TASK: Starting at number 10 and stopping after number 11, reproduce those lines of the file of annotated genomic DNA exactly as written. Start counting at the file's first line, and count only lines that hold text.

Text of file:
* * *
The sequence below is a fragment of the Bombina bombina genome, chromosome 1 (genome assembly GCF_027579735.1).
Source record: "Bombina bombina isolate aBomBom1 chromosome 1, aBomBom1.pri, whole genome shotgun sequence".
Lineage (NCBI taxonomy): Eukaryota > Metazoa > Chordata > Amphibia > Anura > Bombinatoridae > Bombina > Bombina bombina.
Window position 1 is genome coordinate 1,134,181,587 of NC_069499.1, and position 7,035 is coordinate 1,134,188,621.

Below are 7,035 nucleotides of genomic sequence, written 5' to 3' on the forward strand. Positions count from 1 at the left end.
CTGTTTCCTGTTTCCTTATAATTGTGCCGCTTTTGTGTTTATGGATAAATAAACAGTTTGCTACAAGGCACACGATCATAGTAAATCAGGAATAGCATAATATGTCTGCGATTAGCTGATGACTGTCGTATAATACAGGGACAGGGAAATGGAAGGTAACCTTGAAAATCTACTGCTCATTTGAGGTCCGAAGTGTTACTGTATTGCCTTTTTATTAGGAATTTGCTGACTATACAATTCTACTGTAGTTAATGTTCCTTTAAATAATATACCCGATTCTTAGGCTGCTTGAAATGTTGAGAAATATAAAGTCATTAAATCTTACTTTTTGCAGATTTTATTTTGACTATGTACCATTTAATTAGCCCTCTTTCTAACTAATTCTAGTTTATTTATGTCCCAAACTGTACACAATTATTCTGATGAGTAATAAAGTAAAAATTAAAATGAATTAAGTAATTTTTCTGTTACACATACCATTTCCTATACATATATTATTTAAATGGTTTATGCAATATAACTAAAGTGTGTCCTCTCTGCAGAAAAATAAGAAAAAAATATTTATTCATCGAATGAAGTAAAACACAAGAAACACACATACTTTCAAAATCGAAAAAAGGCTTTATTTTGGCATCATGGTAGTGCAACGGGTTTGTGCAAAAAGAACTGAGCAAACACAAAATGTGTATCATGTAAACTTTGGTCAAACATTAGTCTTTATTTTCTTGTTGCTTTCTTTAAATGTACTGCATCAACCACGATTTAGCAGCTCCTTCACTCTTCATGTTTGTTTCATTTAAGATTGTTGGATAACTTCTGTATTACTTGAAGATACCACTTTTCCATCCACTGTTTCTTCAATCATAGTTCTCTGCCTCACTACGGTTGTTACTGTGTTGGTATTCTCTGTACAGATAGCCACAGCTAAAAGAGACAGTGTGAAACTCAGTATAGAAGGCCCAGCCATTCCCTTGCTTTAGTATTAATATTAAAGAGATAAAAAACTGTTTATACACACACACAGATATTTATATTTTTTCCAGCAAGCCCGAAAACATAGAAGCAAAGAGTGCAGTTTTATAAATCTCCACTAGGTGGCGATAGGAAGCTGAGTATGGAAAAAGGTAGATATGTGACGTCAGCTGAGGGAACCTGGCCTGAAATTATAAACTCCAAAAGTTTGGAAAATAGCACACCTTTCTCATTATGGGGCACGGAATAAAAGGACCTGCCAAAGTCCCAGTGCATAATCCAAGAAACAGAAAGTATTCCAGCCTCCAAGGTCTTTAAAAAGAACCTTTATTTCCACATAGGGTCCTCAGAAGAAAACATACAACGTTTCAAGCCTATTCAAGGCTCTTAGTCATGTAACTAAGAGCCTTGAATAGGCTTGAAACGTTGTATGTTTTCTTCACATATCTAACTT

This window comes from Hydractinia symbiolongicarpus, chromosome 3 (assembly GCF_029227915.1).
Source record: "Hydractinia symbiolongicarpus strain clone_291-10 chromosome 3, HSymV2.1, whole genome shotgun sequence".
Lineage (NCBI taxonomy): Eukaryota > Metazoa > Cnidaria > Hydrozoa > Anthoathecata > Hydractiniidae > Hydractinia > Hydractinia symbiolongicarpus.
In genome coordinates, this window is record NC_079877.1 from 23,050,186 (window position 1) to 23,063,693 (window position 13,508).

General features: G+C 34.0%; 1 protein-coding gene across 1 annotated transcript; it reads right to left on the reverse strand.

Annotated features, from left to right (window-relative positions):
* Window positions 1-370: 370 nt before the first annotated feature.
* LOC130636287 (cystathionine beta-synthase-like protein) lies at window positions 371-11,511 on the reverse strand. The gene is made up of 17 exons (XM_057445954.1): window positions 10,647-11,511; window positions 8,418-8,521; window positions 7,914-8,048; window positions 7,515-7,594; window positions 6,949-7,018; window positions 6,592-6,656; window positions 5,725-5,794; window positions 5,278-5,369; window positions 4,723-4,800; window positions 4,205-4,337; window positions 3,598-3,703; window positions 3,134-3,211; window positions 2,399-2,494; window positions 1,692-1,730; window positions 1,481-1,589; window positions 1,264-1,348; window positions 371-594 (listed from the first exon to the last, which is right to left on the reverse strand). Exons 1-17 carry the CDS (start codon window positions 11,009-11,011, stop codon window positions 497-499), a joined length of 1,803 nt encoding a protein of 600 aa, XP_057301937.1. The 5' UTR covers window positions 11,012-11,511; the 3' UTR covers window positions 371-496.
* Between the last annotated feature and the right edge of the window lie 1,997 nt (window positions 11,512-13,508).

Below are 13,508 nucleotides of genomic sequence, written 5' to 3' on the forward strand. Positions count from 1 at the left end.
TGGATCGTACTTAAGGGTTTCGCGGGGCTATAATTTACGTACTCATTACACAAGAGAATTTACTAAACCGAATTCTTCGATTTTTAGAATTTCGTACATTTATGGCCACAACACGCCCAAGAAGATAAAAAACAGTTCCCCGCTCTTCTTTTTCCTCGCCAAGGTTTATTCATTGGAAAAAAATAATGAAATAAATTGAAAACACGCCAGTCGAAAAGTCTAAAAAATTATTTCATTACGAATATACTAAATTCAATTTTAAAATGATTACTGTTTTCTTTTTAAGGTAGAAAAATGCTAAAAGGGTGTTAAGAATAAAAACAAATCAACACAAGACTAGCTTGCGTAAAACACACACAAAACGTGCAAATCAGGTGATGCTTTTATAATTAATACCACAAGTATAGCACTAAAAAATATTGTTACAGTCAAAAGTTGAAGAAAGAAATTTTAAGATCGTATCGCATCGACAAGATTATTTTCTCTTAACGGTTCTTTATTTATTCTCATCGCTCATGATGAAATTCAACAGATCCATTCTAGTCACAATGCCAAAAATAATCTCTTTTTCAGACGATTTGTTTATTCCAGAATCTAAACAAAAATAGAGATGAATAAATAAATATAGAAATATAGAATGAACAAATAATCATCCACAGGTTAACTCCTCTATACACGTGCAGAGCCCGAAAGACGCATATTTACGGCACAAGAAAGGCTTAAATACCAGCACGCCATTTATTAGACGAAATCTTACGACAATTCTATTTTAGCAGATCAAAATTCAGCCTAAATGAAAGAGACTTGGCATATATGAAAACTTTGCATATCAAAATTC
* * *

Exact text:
In genome coordinates, this window is record NC_079877.1 from 23,050,186 (window position 1) to 23,063,693 (window position 13,508).

General features: G+C 34.0%; 1 protein-coding gene across 1 annotated transcript; it reads right to left on the reverse strand.